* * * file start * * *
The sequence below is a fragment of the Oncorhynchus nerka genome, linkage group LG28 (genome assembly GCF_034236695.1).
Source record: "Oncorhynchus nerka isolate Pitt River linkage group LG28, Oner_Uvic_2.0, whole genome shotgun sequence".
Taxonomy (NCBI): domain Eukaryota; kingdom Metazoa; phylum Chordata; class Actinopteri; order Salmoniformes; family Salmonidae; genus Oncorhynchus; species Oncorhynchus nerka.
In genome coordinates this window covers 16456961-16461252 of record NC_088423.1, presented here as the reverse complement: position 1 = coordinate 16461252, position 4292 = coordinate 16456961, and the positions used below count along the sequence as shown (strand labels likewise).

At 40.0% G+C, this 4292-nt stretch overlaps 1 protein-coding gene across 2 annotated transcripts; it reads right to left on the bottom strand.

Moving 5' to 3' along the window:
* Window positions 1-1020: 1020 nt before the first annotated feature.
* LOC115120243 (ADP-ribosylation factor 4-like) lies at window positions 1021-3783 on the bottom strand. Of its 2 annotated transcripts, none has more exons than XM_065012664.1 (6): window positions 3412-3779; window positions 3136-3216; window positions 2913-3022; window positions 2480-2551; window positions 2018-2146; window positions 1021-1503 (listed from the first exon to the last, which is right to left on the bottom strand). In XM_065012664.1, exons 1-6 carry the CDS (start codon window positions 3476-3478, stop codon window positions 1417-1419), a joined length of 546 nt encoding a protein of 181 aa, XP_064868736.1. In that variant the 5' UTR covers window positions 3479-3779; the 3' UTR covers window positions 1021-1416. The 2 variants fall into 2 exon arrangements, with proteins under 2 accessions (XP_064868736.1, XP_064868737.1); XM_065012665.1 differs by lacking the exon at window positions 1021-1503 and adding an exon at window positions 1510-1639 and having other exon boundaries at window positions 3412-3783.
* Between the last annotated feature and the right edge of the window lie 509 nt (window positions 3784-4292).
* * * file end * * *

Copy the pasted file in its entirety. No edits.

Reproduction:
The sequence below is a fragment of the Oncorhynchus nerka genome, linkage group LG28 (genome assembly GCF_034236695.1).
Source record: "Oncorhynchus nerka isolate Pitt River linkage group LG28, Oner_Uvic_2.0, whole genome shotgun sequence".
Taxonomy (NCBI): domain Eukaryota; kingdom Metazoa; phylum Chordata; class Actinopteri; order Salmoniformes; family Salmonidae; genus Oncorhynchus; species Oncorhynchus nerka.
In genome coordinates this window covers 16456961-16461252 of record NC_088423.1, presented here as the reverse complement: position 1 = coordinate 16461252, position 4292 = coordinate 16456961, and the positions used below count along the sequence as shown (strand labels likewise).

At 40.0% G+C, this 4292-nt stretch overlaps 1 protein-coding gene across 2 annotated transcripts; it reads right to left on the bottom strand.

Moving 5' to 3' along the window:
* Window positions 1-1020: 1020 nt before the first annotated feature.
* LOC115120243 (ADP-ribosylation factor 4-like) lies at window positions 1021-3783 on the bottom strand. Of its 2 annotated transcripts, none has more exons than XM_065012664.1 (6): window positions 3412-3779; window positions 3136-3216; window positions 2913-3022; window positions 2480-2551; window positions 2018-2146; window positions 1021-1503 (listed from the first exon to the last, which is right to left on the bottom strand). In XM_065012664.1, exons 1-6 carry the CDS (start codon window positions 3476-3478, stop codon window positions 1417-1419), a joined length of 546 nt encoding a protein of 181 aa, XP_064868736.1. In that variant the 5' UTR covers window positions 3479-3779; the 3' UTR covers window positions 1021-1416. The 2 variants fall into 2 exon arrangements, with proteins under 2 accessions (XP_064868736.1, XP_064868737.1); XM_065012665.1 differs by lacking the exon at window positions 1021-1503 and adding an exon at window positions 1510-1639 and having other exon boundaries at window positions 3412-3783.
* Between the last annotated feature and the right edge of the window lie 509 nt (window positions 3784-4292).